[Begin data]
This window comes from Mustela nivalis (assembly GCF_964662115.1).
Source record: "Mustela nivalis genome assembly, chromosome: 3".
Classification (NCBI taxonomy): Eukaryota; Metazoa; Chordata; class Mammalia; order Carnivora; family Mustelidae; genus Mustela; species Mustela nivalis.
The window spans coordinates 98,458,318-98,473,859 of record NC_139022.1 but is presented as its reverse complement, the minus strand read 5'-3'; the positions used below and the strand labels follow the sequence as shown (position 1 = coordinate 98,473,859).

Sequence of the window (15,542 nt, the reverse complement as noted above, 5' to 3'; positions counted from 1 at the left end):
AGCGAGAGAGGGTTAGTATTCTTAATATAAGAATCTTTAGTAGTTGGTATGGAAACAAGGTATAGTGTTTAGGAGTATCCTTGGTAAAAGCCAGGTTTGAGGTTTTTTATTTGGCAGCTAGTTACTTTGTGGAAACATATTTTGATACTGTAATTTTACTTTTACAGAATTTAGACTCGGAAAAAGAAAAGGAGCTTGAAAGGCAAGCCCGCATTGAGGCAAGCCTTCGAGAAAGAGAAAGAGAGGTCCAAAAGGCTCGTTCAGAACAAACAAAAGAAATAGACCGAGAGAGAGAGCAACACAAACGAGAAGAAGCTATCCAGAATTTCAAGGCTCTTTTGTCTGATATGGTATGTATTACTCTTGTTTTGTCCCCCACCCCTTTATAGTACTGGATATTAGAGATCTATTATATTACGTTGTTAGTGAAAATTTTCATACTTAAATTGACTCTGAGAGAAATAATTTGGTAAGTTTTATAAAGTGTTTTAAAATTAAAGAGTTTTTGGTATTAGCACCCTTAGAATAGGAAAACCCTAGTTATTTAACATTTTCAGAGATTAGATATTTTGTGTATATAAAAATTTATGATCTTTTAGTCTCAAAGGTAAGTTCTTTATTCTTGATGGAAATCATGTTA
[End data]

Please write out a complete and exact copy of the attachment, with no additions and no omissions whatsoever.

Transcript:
This window comes from Mustela nivalis (assembly GCF_964662115.1).
Source record: "Mustela nivalis genome assembly, chromosome: 3".
Classification (NCBI taxonomy): Eukaryota; Metazoa; Chordata; class Mammalia; order Carnivora; family Mustelidae; genus Mustela; species Mustela nivalis.
The window spans coordinates 98,458,318-98,473,859 of record NC_139022.1 but is presented as its reverse complement, the minus strand read 5'-3'; the positions used below and the strand labels follow the sequence as shown (position 1 = coordinate 98,473,859).

Sequence of the window (15,542 nt, the reverse complement as noted above, 5' to 3'; positions counted from 1 at the left end):
AGCGAGAGAGGGTTAGTATTCTTAATATAAGAATCTTTAGTAGTTGGTATGGAAACAAGGTATAGTGTTTAGGAGTATCCTTGGTAAAAGCCAGGTTTGAGGTTTTTTATTTGGCAGCTAGTTACTTTGTGGAAACATATTTTGATACTGTAATTTTACTTTTACAGAATTTAGACTCGGAAAAAGAAAAGGAGCTTGAAAGGCAAGCCCGCATTGAGGCAAGCCTTCGAGAAAGAGAAAGAGAGGTCCAAAAGGCTCGTTCAGAACAAACAAAAGAAATAGACCGAGAGAGAGAGCAACACAAACGAGAAGAAGCTATCCAGAATTTCAAGGCTCTTTTGTCTGATATGGTATGTATTACTCTTGTTTTGTCCCCCACCCCTTTATAGTACTGGATATTAGAGATCTATTATATTACGTTGTTAGTGAAAATTTTCATACTTAAATTGACTCTGAGAGAAATAATTTGGTAAGTTTTATAAAGTGTTTTAAAATTAAAGAGTTTTTGGTATTAGCACCCTTAGAATAGGAAAACCCTAGTTATTTAACATTTTCAGAGATTAGATATTTTGTGTATATAAAAATTTATGATCTTTTAGTCTCAAAGGTAAGTTCTTTATTCTTGATGGAAATCATGTTA